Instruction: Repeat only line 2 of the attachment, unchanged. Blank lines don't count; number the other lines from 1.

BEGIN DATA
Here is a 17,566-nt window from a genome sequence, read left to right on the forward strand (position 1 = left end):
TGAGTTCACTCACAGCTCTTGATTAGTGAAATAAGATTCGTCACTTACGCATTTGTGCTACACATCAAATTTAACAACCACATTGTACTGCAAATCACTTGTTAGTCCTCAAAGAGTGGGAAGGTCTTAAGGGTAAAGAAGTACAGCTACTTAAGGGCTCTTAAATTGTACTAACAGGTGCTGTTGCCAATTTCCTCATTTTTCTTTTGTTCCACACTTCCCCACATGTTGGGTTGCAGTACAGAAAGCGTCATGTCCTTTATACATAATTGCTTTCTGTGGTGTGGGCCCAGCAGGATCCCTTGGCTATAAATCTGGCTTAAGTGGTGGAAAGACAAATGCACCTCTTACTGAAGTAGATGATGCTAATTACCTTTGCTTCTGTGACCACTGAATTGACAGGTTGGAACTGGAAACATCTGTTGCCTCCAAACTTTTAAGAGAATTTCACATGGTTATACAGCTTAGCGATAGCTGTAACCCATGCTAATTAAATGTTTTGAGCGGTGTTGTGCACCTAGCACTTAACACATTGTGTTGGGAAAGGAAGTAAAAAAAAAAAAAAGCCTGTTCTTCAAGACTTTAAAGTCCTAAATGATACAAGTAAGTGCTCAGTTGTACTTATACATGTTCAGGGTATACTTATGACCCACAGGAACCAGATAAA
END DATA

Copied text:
TGAGTTCACTCACAGCTCTTGATTAGTGAAATAAGATTCGTCACTTACGCATTTGTGCTACACATCAAATTTAACAACCACATTGTACTGCAAATCACTTGTTAGTCCTCAAAGAGTGGGAAGGTCTTAAGGGTAAAGAAGTACAGCTACTTAAGGGCTCTTAAATTGTACTAACAGGTGCTGTTGCCAATTTCCTCATTTTTCTTTTGTTCCACACTTCCCCACATGTTGGGTTGCAGTACAGAAAGCGTCATGTCCTTTATACATAATTGCTTTCTGTGGTGTGGGCCCAGCAGGATCCCTTGGCTATAAATCTGGCTTAAGTGGTGGAAAGACAAATGCACCTCTTACTGAAGTAGATGATGCTAATTACCTTTGCTTCTGTGACCACTGAATTGACAGGTTGGAACTGGAAACATCTGTTGCCTCCAAACTTTTAAGAGAATTTCACATGGTTATACAGCTTAGCGATAGCTGTAACCCATGCTAATTAAATGTTTTGAGCGGTGTTGTGCACCTAGCACTTAACACATTGTGTTGGGAAAGGAAGTAAAAAAAAAAAAAAGCCTGTTCTTCAAGACTTTAAAGTCCTAAATGATACAAGTAAGTGCTCAGTTGTACTTATACATGTTCAGGGTATACTTATGACCCACAGGAACCAGATAAA